Watches with elaborate complications or anything resembling cutting-edge technology have long been largely in the domain of men’s watches.

Watches for women are usually made to be pretty, with a smaller size, but more diamonds and gold in order to appeal to our alleged interest in bling.

 Jaeger-LeCoultre Hybris Artistica mystérieuseBling is nice, but women like complications, too, and we particularly like it when a watchmaker decides that our part of the market is important enough to rate something special in the way of a new movement or design.

Jaeger LeCoultre has certainly raised the bar with their Hybris Artistica Mysterieuse series, and they’ve done so in a fascinating way, producing a watch that is not only drop-dead gorgeous, but also innovative.

The Hybris Artistica Mysterieuse, limited to just 3 pieces (though we’ve read elsewhere that they’ll make as many as five) is a watch that qualifies as revolutionary in a world where the term is often thrown about haphazardly.

Yes, there’s a men’s version, too, but they’re different enough that the women’s version alone is worth writing about.

The most remarkable thing about the Hybris Artistica Mysterieuse is that the watch tells the time without hands.  No, it’s not a quartz powered model with a digital display.  It’s a timepiece that uses a unique method of displaying the time with an elaborate and highly accurate mechanical movement.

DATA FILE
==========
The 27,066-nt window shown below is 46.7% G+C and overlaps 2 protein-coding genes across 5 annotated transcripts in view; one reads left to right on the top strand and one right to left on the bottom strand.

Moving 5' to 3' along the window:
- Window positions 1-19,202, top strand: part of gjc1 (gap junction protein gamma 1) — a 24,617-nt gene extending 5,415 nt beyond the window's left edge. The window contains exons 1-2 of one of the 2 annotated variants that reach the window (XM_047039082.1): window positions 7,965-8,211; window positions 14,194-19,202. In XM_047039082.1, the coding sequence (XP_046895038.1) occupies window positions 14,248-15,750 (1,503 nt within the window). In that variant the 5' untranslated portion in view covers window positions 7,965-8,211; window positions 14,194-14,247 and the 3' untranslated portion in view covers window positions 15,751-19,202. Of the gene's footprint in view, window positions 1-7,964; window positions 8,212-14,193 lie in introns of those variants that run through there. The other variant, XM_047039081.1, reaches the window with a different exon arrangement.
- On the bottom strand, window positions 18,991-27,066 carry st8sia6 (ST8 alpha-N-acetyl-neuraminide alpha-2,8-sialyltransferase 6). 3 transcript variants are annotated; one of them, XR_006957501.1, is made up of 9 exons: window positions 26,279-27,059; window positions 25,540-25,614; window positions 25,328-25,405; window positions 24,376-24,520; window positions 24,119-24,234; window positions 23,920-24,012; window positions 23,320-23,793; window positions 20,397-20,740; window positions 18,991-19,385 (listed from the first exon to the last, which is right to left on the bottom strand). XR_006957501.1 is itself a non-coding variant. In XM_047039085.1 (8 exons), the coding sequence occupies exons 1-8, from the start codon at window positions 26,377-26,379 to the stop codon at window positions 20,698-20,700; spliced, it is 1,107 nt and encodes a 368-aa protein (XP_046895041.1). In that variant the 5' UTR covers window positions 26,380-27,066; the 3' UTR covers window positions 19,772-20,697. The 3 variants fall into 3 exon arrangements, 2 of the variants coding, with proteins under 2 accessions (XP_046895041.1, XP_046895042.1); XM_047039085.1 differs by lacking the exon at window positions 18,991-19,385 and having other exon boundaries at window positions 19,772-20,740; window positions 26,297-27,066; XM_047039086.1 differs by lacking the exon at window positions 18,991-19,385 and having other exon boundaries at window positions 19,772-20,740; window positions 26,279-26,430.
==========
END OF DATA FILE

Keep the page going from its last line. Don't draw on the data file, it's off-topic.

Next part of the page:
Jaeger-LeCoultre Hybris Artistica mystérieuseThe hours are displayed via the tourbillon.  Most watches with a tourbillon have them at a fixed position; they’re usually at 6 o’clock but sometimes at 3 or 9.  In the case of the Hybris Artistica Mysterieuse, the tourbillon actually moves around the dial, and it’s the location of the tourbillon cage on the dial that indicates the hours.

The minutes are indicated by an inset dial that rotates round the perimeter, with a single ruby used on the dial to indicate the time.

The watch features 73 individually hand crafted leaves on the case, with mother of pearl leaves around the dial.  18 leaves adorn the dial, and these have inset diamonds.

The automatic movement is visible via the sapphire crystal cover on the back of the watch case.  The movement was built in-house by Jaeger LeCoultre especially for this watch, which shows that an awful lot of work and time were put into it, given the extremely low production of the finished product.

The end result is a truly lovely watch that would draw attention to itself even if it had a traditional face with hands.  Putting a rotating/revolving tourbillon on the dial to show the time, however, makes the Hybris Artistica Mysterieuse a design masterpiece.

There’s a men’s model, too, and it works in much the same way, but it’s less pretty and far more industrial looking.  That’s the nature of the market, of course, and men like that look.  Women, especially those for whom the necessity of a watch has long ago been replaced by the presence of the ubiquitous smartphone, still want a watch that’s going to look good.

This one certainly does.

Jaeger LeCoultre has not released a price for the Hybris Artistica Mysterieuse; their site lists the price as being “available on request.”